About Jesus - Steve Sweetman
While being raised in a Free
The Lord's Supper is
rooted in the Jewish Passover meal. As
God was about to judge Egyptian families with the death of their firstborn
son, He commanded each Israeli family to kill a sheep or a goat, put its
blood on their doorposts, and eat it in what was called the Passover meal.
It was so named because God would pass over the family who had a
blood stained doorpost, saving their firstborn son from death.
From then on Israeli families were commanded to eat the Passover
meal once a year in remembrance of their salvation from God's judgment on Egypt.
Among other aspects of
Passover seen in Exodus 12 we should know that it was a family meal.
Families ate the Passover. If
there was too much for one family to eat, other families, along with those
without a family, joined in the meal.
No one ate Passover alone.
are familiar with what is called camp meeting or family camp.
Each summer families gather for a week or two in a rural location
for fellowship and Biblical instruction.
It's a family event. It
was in this kind of family atmosphere where Jesus ate His last Passover
while on earth in human physical form.
As instructed in Deuteronomy 16:6, thousands of Jewish families
were visiting Jerusalem
for Passover because God once chose to have his name dwell there.
In an upper room Jesus
reclined at a table with His family, His Twelve apostles (Luke 22:14).
Remember, Jesus considered his true disciples to be His real family
(Luke 8:21). Jesus explained
to His apostles that He fervently desired to eat this particular Passover
with them before He suffered, because, He would not eat it again until it
was fulfilled in the
At one point during Passover Jesus took a cup of wine, gave thanks, and as He passed it to the Twelve He said, "Take this and share it among yourselves (Luke 22:17 HCSB)." Notice that there was only one cup containing real wine that was shared among brothers in God's family in Jesus' presence. This was a family experience.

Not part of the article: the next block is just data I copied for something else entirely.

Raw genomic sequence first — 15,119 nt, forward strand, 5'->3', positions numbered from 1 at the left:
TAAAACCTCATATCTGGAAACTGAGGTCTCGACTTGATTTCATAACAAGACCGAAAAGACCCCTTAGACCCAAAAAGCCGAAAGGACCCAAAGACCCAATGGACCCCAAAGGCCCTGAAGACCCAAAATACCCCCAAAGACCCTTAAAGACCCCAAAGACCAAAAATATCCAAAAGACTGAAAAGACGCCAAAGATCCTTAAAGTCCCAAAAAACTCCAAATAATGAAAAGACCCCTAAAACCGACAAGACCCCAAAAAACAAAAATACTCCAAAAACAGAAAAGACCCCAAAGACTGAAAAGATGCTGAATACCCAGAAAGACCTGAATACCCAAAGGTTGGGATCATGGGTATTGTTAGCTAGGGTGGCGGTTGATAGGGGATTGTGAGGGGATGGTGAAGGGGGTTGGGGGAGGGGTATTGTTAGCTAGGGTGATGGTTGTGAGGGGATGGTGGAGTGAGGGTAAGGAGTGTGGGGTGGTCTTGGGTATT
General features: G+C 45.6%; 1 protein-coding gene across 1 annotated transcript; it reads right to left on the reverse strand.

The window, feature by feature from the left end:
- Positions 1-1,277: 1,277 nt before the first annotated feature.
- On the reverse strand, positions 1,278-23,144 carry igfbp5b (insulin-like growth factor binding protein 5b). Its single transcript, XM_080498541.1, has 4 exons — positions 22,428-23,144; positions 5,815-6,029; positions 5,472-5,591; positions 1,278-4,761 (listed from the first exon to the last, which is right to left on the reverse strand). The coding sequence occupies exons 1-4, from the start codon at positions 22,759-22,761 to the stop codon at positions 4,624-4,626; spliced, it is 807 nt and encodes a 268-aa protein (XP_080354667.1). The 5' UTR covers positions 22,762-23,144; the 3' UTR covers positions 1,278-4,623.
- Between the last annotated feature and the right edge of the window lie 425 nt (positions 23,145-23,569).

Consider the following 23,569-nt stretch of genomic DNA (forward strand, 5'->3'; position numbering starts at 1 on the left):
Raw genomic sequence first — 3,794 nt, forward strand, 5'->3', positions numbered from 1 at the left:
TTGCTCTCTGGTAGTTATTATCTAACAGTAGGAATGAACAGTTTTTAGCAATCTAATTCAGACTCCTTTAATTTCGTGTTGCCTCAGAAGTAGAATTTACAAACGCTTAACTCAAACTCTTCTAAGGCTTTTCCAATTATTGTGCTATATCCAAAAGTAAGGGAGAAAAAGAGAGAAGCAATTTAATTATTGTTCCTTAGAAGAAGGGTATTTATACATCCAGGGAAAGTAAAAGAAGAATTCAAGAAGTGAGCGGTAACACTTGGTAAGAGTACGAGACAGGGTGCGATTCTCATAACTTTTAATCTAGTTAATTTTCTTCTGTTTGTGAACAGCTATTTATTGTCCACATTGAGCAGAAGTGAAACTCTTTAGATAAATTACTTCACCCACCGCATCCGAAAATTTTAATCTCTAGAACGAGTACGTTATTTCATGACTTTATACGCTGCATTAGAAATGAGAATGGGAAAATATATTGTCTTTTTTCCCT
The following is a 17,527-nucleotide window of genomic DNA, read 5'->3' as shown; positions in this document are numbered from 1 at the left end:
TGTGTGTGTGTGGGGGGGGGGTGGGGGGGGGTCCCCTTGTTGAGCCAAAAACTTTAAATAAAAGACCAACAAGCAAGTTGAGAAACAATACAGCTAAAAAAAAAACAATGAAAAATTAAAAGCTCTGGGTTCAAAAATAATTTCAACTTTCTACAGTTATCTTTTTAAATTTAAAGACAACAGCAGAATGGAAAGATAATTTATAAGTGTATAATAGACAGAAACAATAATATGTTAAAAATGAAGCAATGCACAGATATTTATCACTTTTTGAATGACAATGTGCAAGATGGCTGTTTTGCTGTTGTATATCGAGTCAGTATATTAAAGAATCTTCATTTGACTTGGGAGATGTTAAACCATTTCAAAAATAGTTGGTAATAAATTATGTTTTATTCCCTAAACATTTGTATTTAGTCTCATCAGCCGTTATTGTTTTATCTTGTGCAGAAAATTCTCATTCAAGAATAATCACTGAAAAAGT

Jesus also took bread,
gave thanks, and while handing pieces of the bread to the Twelve He said,
"This is my body given for you (Luke 22:19 HCSB)."
Much could be said about this statement, especially the little verb
"is", but I'll stick to my singular point. Jesus
took a piece of bread that was big enough for twelve men to eat. Each
man ate from that one piece of bread that was shared among themselves in
the presence of Jesus. This
was a family experience.
In case you missed my
point, here it is. Like the
Passover meal, the Lord's Supper in its original form was a family meal.
There was one piece of unleavened bread and one cup of real wine.
Both were shared among brothers in God's family in the presence of
It's sad that the first
Lord's Supper ended in betrayal and an argument over who should be the
greatest (Luke 22:23 - 30). My
most vivid imagination cannot begin to picture how the meal Jesus
fervently desired to eat with His family ended in such a manner.
Church history shows that things haven't changed.
No wonder we choose to eat the Lord's Supper alone in our pews.
Except for the way the
first Lord's Supper ended, does your experience with Jesus' Supper look
anything like what the Bible describes?
Is it a family meal? Do you share what you eat and drink with your brothers and sisters
in God's family or do you simply sit in your pew and eat and drink alone?
When Jesus said "do
this in remembrance of me," (Luke 22:19) did He mean "do
this" as I "do this" or did He mean "do this" in
whatever way you want to "do this"?
If you love Jesus, want to follow His example in all things, and
want to imitate His every move, wouldn't you want to eat His Supper in the
way He ate it?
It's been my experience
that when I share the bread and wine with my brothers and sisters in
Christ, it's a blessed communal family experience.
It's what the Body of Christ is all about; brothers and sisters in
God's family joined in relational harmony because of the broken body and
shed blood of Jesus. When we
share the bread and wine with each other we're not only sharing the life
of Jesus, we're sharing our own lives with those to whom we are joined in
the Body of Christ. No one should ever eat and drink from the table of the Lord alone
in his pew. The Lord's Supper
is a family meal.